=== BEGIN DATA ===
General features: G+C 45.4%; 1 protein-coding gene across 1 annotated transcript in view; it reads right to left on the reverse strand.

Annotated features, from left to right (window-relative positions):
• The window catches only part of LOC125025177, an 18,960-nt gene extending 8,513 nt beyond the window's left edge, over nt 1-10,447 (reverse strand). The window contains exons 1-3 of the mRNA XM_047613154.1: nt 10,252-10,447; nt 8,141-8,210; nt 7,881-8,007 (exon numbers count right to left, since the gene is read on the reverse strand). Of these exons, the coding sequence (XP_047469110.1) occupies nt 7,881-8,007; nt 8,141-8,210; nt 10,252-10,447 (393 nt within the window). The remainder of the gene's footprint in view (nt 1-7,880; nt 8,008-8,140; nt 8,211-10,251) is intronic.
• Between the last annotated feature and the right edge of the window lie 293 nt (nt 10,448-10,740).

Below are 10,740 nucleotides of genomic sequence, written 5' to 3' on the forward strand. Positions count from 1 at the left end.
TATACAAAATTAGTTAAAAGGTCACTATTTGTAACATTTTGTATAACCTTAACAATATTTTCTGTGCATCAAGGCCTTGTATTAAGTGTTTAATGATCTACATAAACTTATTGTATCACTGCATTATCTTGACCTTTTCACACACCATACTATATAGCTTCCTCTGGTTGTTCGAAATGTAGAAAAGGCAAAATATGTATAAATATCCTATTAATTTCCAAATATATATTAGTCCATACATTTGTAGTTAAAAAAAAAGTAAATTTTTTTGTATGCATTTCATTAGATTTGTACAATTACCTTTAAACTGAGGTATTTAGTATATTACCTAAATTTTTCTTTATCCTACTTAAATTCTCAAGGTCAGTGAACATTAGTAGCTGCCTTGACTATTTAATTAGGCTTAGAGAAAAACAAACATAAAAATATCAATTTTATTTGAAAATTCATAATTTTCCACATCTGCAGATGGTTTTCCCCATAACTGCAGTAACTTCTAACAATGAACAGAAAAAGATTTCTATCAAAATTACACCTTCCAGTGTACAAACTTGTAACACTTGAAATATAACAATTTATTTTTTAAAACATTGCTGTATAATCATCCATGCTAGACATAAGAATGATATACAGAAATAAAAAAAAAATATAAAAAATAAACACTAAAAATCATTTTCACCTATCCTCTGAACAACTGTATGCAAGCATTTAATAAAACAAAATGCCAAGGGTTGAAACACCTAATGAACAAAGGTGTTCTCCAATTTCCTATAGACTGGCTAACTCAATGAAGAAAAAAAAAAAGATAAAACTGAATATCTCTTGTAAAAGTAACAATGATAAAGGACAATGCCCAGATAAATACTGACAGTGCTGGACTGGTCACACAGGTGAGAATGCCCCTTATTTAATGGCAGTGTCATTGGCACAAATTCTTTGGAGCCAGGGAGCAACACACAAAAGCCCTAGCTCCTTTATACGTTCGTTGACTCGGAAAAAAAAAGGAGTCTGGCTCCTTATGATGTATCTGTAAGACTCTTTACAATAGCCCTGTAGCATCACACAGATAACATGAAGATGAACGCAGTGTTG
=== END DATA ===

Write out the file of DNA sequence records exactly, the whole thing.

General features: G+C 45.4%; 1 protein-coding gene across 1 annotated transcript in view; it reads right to left on the reverse strand.

Annotated features, from left to right (window-relative positions):
• The window catches only part of LOC125025177, an 18,960-nt gene extending 8,513 nt beyond the window's left edge, over nt 1-10,447 (reverse strand). The window contains exons 1-3 of the mRNA XM_047613154.1: nt 10,252-10,447; nt 8,141-8,210; nt 7,881-8,007 (exon numbers count right to left, since the gene is read on the reverse strand). Of these exons, the coding sequence (XP_047469110.1) occupies nt 7,881-8,007; nt 8,141-8,210; nt 10,252-10,447 (393 nt within the window). The remainder of the gene's footprint in view (nt 1-7,880; nt 8,008-8,140; nt 8,211-10,251) is intronic.
• Between the last annotated feature and the right edge of the window lie 293 nt (nt 10,448-10,740).

Below are 10,740 nucleotides of genomic sequence, written 5' to 3' on the forward strand. Positions count from 1 at the left end.
TATACAAAATTAGTTAAAAGGTCACTATTTGTAACATTTTGTATAACCTTAACAATATTTTCTGTGCATCAAGGCCTTGTATTAAGTGTTTAATGATCTACATAAACTTATTGTATCACTGCATTATCTTGACCTTTTCACACACCATACTATATAGCTTCCTCTGGTTGTTCGAAATGTAGAAAAGGCAAAATATGTATAAATATCCTATTAATTTCCAAATATATATTAGTCCATACATTTGTAGTTAAAAAAAAAGTAAATTTTTTTGTATGCATTTCATTAGATTTGTACAATTACCTTTAAACTGAGGTATTTAGTATATTACCTAAATTTTTCTTTATCCTACTTAAATTCTCAAGGTCAGTGAACATTAGTAGCTGCCTTGACTATTTAATTAGGCTTAGAGAAAAACAAACATAAAAATATCAATTTTATTTGAAAATTCATAATTTTCCACATCTGCAGATGGTTTTCCCCATAACTGCAGTAACTTCTAACAATGAACAGAAAAAGATTTCTATCAAAATTACACCTTCCAGTGTACAAACTTGTAACACTTGAAATATAACAATTTATTTTTTAAAACATTGCTGTATAATCATCCATGCTAGACATAAGAATGATATACAGAAATAAAAAAAAAATATAAAAAATAAACACTAAAAATCATTTTCACCTATCCTCTGAACAACTGTATGCAAGCATTTAATAAAACAAAATGCCAAGGGTTGAAACACCTAATGAACAAAGGTGTTCTCCAATTTCCTATAGACTGGCTAACTCAATGAAGAAAAAAAAAAAGATAAAACTGAATATCTCTTGTAAAAGTAACAATGATAAAGGACAATGCCCAGATAAATACTGACAGTGCTGGACTGGTCACACAGGTGAGAATGCCCCTTATTTAATGGCAGTGTCATTGGCACAAATTCTTTGGAGCCAGGGAGCAACACACAAAAGCCCTAGCTCCTTTATACGTTCGTTGACTCGGAAAAAAAAAGGAGTCTGGCTCCTTATGATGTATCTGTAAGACTCTTTACAATAGCCCTGTAGCATCACACAGATAACATGAAGATGAACGCAGTGTTG